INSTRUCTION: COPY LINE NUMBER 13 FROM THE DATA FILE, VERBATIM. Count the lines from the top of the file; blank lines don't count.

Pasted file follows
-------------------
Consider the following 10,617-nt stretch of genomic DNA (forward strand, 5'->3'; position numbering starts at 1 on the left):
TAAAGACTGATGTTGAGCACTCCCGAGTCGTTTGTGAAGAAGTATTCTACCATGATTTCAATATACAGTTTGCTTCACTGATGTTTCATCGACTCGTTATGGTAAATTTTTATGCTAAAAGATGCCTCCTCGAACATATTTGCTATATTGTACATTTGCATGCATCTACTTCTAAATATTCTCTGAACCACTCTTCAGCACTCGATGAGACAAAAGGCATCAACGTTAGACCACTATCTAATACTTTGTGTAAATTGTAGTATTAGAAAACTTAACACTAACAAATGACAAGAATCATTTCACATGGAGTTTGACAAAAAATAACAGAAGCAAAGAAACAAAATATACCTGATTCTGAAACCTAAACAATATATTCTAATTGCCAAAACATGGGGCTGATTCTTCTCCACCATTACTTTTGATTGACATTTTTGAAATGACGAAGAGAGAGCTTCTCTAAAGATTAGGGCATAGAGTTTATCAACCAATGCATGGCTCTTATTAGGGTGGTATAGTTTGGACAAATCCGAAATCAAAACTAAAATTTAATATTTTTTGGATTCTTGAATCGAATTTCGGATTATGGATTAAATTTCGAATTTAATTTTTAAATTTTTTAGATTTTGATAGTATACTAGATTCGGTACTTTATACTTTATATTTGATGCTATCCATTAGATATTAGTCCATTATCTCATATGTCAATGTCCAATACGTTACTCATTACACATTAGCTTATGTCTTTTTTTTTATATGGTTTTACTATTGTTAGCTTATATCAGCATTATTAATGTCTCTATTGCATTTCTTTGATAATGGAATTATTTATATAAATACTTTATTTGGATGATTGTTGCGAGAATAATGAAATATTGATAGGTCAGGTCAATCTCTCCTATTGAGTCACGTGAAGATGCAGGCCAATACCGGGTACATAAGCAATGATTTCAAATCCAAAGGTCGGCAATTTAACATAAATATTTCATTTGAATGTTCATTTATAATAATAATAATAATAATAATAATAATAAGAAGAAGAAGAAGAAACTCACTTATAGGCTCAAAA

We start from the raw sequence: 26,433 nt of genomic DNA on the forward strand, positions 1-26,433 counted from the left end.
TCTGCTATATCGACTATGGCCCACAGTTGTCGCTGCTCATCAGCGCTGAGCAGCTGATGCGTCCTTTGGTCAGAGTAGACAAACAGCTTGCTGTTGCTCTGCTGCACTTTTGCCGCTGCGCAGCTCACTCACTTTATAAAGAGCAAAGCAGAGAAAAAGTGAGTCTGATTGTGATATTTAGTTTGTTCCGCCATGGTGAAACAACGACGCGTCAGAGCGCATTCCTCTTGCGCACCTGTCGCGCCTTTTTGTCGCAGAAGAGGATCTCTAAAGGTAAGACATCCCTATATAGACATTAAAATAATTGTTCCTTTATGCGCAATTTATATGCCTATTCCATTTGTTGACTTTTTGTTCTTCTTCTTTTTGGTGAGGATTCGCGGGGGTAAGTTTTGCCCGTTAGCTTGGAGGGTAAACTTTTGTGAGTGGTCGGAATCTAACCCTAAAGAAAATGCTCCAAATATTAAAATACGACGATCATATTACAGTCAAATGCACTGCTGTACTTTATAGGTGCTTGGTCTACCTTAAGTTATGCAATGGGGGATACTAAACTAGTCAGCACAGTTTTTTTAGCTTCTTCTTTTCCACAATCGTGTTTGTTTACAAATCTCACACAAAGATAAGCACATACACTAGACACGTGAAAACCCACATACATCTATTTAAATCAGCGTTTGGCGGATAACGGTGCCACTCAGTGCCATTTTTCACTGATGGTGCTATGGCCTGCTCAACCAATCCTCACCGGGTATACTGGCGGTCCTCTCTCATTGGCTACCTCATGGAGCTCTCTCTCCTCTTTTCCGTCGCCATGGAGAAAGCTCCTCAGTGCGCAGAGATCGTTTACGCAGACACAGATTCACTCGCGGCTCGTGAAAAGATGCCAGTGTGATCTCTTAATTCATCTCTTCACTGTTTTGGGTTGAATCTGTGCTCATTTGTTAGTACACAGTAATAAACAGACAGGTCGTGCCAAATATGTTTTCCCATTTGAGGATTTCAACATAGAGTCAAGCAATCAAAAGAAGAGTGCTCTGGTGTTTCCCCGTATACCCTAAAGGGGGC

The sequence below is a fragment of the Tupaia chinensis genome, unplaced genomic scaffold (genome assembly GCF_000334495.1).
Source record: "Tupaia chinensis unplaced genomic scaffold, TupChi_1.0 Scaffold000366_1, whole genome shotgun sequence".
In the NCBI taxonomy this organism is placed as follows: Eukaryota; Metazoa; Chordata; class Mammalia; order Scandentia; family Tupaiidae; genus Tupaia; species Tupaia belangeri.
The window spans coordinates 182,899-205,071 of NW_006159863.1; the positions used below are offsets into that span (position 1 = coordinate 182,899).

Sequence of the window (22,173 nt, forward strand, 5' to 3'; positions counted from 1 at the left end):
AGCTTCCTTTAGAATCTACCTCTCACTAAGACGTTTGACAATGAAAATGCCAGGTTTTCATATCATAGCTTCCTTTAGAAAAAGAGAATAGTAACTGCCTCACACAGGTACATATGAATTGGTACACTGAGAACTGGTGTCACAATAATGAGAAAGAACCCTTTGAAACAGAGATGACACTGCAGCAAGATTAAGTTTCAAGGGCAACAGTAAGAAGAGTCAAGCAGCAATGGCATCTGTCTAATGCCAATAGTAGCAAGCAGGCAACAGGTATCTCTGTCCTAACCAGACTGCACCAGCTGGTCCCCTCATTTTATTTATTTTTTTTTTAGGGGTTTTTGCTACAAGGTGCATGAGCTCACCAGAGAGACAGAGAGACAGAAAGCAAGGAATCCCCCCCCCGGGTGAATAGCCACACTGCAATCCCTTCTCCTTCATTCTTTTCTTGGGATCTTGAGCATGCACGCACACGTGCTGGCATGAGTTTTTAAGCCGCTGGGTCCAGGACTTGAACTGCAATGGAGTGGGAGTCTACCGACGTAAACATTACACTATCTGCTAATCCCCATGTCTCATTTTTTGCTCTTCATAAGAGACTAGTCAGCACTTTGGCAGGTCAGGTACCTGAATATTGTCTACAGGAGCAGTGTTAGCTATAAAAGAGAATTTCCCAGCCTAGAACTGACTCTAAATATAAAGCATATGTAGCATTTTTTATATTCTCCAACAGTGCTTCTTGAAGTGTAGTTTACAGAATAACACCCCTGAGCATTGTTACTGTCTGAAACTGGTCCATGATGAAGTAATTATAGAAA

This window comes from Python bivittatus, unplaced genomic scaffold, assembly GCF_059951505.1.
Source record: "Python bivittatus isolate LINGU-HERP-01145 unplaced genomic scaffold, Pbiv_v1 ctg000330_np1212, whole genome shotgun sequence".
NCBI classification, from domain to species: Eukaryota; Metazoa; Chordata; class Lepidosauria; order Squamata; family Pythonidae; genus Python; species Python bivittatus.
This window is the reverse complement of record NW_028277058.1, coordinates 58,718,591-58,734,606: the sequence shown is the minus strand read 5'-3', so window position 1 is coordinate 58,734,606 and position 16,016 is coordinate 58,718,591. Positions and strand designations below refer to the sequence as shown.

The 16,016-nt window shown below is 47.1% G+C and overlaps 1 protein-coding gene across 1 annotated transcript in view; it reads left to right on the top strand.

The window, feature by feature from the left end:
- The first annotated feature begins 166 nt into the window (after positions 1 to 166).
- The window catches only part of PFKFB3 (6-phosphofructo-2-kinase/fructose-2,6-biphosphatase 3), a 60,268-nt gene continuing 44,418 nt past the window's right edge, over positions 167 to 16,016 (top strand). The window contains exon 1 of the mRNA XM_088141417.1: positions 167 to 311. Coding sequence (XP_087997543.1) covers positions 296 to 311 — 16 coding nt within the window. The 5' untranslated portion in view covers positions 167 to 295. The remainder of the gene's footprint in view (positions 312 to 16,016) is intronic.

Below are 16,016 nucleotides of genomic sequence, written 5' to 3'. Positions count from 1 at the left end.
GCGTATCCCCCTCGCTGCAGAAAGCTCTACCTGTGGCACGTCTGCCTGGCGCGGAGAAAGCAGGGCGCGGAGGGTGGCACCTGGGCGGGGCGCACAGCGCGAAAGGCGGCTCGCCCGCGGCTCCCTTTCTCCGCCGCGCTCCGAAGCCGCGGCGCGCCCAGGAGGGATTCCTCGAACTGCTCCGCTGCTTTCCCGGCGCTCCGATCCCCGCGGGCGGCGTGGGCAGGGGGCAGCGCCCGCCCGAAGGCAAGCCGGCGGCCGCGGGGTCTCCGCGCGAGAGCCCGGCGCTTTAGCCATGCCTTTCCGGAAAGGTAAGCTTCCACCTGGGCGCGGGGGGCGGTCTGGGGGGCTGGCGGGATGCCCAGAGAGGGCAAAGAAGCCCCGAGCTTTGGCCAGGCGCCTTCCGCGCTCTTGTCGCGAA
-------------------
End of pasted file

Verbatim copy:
NCBI classification, from domain to species: Eukaryota; Metazoa; Chordata; class Lepidosauria; order Squamata; family Pythonidae; genus Python; species Python bivittatus.